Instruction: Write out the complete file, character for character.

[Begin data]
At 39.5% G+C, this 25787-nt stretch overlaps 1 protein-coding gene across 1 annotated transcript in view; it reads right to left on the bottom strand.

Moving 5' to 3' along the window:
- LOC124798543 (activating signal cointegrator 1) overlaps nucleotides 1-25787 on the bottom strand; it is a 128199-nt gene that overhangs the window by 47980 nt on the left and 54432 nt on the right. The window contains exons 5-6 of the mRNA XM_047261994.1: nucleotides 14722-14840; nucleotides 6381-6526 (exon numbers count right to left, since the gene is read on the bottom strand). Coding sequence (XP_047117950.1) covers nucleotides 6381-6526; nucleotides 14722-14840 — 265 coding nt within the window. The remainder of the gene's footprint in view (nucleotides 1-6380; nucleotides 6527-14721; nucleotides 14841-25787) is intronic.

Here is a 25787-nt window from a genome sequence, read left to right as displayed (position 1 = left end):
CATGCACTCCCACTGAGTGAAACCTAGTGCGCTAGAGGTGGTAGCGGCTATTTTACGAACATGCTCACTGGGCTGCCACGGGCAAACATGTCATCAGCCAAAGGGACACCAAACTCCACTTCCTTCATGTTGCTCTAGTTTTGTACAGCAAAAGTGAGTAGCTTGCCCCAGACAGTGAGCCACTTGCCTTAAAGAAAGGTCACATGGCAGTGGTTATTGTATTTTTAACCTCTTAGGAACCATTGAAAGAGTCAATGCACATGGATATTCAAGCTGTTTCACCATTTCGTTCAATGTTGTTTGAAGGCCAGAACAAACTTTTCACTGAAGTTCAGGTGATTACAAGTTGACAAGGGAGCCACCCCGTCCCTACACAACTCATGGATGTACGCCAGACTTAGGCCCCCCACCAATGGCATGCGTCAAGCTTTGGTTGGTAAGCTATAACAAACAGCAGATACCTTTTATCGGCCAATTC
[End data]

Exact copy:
At 39.5% G+C, this 25787-nt stretch overlaps 1 protein-coding gene across 1 annotated transcript in view; it reads right to left on the bottom strand.

Moving 5' to 3' along the window:
- LOC124798543 (activating signal cointegrator 1) overlaps nucleotides 1-25787 on the bottom strand; it is a 128199-nt gene that overhangs the window by 47980 nt on the left and 54432 nt on the right. The window contains exons 5-6 of the mRNA XM_047261994.1: nucleotides 14722-14840; nucleotides 6381-6526 (exon numbers count right to left, since the gene is read on the bottom strand). Coding sequence (XP_047117950.1) covers nucleotides 6381-6526; nucleotides 14722-14840 — 265 coding nt within the window. The remainder of the gene's footprint in view (nucleotides 1-6380; nucleotides 6527-14721; nucleotides 14841-25787) is intronic.

Here is a 25787-nt window from a genome sequence, read left to right as displayed (position 1 = left end):
CATGCACTCCCACTGAGTGAAACCTAGTGCGCTAGAGGTGGTAGCGGCTATTTTACGAACATGCTCACTGGGCTGCCACGGGCAAACATGTCATCAGCCAAAGGGACACCAAACTCCACTTCCTTCATGTTGCTCTAGTTTTGTACAGCAAAAGTGAGTAGCTTGCCCCAGACAGTGAGCCACTTGCCTTAAAGAAAGGTCACATGGCAGTGGTTATTGTATTTTTAACCTCTTAGGAACCATTGAAAGAGTCAATGCACATGGATATTCAAGCTGTTTCACCATTTCGTTCAATGTTGTTTGAAGGCCAGAACAAACTTTTCACTGAAGTTCAGGTGATTACAAGTTGACAAGGGAGCCACCCCGTCCCTACACAACTCATGGATGTACGCCAGACTTAGGCCCCCCACCAATGGCATGCGTCAAGCTTTGGTTGGTAAGCTATAACAAACAGCAGATACCTTTTATCGGCCAATTC